THE CHANCELLOR’S BUDGET has usually been more of a chore and a bore for me than a significant event in the political calendar, but George Osborne’s fourth Budget was the last that will affect us before the next election and, given the continued weak economy and sluggish growth, it is no surprise that it is intended to lift some of the current gloom.
As an FD, I am bombarded by the annual influx of free analyses, summaries and invitations to Budget seminars, and it would be negligent of me to ignore the plethora of press comment. Given the pre-Budget information released by the Office of Budget Responsibility (OBR), and other interesting leaks, the important content is well known in advance.
Nevertheless, I view the budget in three broad areas. The first is the usual trivia about smoking, drinking, fuel, which I completely ignore. Second, there are points that call for the FD to take some action. These include changes to NI and tax rules that require processing and, occasionally, decisions that could be affected by taxation issues. Third, there are the interesting points about forecasts, debt levels, economics, which provide a menu of business opportunities and risks. This is my focus and where the management team expect me to comment and to advise.
Undoubtedly fuelled by the Public Accounts Committee debate on tax fairness, this year’s Budget made taxation more prominent – especially in the form of a reduction to corporation tax. The competitiveness of the UK tax regime is improving under this government [see page 26] and many businesses will welcome the changes. But the future regime remains uncertain, and uncertainty is an enemy of any FD.
Due to the pre-Budget leaks, I was not surprised by the news that the “recovery is taking longer than anyone hoped” and the delay of the date for the national debt to peak to 2017/18. Another non-surprise was the OBR forecast for growth, which has been halved to 0.6% – a number that strikes me as spurious accuracy or political manipulation of data.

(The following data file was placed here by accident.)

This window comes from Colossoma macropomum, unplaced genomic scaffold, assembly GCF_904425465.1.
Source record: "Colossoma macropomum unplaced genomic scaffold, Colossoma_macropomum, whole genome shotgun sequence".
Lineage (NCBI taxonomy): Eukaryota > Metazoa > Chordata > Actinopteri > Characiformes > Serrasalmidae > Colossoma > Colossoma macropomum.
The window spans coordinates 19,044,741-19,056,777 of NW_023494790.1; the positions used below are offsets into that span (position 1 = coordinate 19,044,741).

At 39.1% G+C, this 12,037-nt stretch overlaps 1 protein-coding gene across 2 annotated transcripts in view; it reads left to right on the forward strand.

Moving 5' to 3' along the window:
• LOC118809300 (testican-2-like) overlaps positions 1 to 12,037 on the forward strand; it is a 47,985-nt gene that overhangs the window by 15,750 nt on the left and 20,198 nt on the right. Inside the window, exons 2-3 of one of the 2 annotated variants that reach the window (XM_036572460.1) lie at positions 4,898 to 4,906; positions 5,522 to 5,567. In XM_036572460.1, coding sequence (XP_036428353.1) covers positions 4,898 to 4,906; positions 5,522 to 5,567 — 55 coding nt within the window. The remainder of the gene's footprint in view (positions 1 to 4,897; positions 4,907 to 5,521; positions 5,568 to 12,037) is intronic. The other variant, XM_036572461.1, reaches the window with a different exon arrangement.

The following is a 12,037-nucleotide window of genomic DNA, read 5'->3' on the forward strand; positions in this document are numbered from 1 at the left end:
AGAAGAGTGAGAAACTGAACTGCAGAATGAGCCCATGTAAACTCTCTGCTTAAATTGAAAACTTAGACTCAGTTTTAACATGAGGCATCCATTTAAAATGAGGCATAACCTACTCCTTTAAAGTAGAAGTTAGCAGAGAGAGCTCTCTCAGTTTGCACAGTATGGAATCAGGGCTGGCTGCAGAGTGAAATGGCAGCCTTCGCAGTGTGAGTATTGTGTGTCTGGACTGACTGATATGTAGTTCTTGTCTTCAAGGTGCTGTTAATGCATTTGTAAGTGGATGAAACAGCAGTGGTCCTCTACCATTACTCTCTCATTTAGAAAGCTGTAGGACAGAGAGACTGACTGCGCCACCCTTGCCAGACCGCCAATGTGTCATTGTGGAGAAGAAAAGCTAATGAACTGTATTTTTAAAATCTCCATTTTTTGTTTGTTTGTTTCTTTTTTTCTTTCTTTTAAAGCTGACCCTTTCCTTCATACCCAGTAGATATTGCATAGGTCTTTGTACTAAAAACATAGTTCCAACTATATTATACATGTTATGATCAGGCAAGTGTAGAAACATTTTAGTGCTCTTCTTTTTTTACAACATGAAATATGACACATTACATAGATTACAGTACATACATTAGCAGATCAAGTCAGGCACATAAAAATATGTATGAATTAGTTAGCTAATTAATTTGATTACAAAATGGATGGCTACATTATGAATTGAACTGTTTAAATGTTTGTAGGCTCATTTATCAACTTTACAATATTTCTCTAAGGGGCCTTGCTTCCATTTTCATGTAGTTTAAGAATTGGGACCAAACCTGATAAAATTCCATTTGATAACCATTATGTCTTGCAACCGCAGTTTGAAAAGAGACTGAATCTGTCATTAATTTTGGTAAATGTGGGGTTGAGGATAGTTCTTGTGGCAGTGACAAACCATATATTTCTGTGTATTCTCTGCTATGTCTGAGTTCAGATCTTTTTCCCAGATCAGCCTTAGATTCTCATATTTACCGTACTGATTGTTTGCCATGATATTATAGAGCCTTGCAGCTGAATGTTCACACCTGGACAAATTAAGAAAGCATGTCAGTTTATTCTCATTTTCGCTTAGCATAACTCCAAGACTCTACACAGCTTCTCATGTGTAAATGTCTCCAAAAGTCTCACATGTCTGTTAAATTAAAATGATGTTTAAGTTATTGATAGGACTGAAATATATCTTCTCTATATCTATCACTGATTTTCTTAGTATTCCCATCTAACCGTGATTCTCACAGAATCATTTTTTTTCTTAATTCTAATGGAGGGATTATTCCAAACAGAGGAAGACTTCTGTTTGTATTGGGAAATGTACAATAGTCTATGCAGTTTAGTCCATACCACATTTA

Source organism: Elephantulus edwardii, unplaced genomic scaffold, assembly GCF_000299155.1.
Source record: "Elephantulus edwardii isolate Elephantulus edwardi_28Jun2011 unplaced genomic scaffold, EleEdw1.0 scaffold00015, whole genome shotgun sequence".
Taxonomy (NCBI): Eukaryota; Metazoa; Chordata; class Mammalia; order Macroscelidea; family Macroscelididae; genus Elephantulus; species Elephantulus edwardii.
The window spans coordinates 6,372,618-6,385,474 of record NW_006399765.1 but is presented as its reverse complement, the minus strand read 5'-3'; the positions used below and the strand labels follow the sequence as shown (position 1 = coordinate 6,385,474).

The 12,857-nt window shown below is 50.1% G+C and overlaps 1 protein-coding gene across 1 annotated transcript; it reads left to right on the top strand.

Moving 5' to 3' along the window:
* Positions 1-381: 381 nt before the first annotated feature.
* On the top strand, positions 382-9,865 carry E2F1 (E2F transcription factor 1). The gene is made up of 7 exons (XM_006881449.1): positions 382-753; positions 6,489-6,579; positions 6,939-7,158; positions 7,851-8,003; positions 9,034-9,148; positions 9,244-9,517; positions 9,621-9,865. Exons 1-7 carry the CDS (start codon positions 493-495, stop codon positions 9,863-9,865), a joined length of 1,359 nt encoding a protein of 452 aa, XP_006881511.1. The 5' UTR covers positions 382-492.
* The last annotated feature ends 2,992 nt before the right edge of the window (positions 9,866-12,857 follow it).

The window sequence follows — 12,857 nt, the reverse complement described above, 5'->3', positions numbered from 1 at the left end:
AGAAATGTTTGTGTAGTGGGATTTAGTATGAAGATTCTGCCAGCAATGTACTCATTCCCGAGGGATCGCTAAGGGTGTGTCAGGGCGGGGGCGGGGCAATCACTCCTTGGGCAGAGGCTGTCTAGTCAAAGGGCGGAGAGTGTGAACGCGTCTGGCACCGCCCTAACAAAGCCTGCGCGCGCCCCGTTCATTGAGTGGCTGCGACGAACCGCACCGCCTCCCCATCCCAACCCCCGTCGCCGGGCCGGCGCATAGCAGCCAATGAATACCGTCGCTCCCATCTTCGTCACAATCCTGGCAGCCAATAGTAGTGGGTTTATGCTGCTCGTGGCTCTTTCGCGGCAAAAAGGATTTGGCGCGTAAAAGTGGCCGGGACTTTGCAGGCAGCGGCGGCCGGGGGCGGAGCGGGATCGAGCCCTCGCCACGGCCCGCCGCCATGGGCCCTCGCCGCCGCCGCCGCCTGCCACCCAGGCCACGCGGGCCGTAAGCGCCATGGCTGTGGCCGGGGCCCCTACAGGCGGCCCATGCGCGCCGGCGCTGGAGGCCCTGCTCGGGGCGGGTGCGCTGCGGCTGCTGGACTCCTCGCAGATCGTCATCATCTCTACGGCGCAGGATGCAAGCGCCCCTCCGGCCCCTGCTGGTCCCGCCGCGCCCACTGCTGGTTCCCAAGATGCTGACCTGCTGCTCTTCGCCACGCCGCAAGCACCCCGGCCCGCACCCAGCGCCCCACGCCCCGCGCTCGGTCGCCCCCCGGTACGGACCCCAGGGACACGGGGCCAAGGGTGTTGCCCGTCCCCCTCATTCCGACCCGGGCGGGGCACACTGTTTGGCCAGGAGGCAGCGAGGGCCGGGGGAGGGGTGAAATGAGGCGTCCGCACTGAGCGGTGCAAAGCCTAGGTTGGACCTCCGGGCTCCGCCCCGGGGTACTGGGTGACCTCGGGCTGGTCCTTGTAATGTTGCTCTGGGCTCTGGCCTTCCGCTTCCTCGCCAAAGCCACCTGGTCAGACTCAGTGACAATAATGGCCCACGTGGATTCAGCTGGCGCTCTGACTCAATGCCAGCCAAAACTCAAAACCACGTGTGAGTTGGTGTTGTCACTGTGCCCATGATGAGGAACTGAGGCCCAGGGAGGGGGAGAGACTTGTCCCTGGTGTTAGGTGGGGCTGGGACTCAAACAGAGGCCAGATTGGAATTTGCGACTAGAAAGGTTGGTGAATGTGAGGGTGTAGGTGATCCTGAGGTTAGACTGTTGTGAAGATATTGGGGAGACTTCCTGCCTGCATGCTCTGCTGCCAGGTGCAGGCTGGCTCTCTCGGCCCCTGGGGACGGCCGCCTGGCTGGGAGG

This year an increased investment in infrastructure, housing and construction was proposed, which must be good for the economy and for business. However, this investment is to be funded from restraints on spending. Switching between the current and capital commitments pretends that the fiscal targets will be met. This accounting practice was abused and discredited in a number of UK plcs in the last century, so I am confused that the government is introducing it again.
Nevertheless, businesses in many supply chains will benefit from this investment proposal, given the various warnings about a triple-dip recession and accusations about a lost decade as the UK is only marginally better off than Japan, with its 23 years of almost zero growth. What I had hoped for in this Budget was some idea of how to address the fact that UK growth is constrained by the banking sector, the eurozone crises and the ongoing austerity measures.
I have often asked why the Budget is necessary, and whether the policy issues it contains could be announced throughout the year. I have concluded it is entirely down to political positioning as there are better ways of doing this. Many FDs have been in the position where we would have gladly cancelled a budget presentation, and I suspect George Osborne would have cancelled this one if he could.
As FDs we should be more be concerned about the uncertainty about the Bank of England’s role, the new monetary policy remit and the intentions of the incoming governor. Before the Budget speech, one official was reported to have quipped, “The day that Mark Carney sits down will be more important than when George Osborne stands up.” ?
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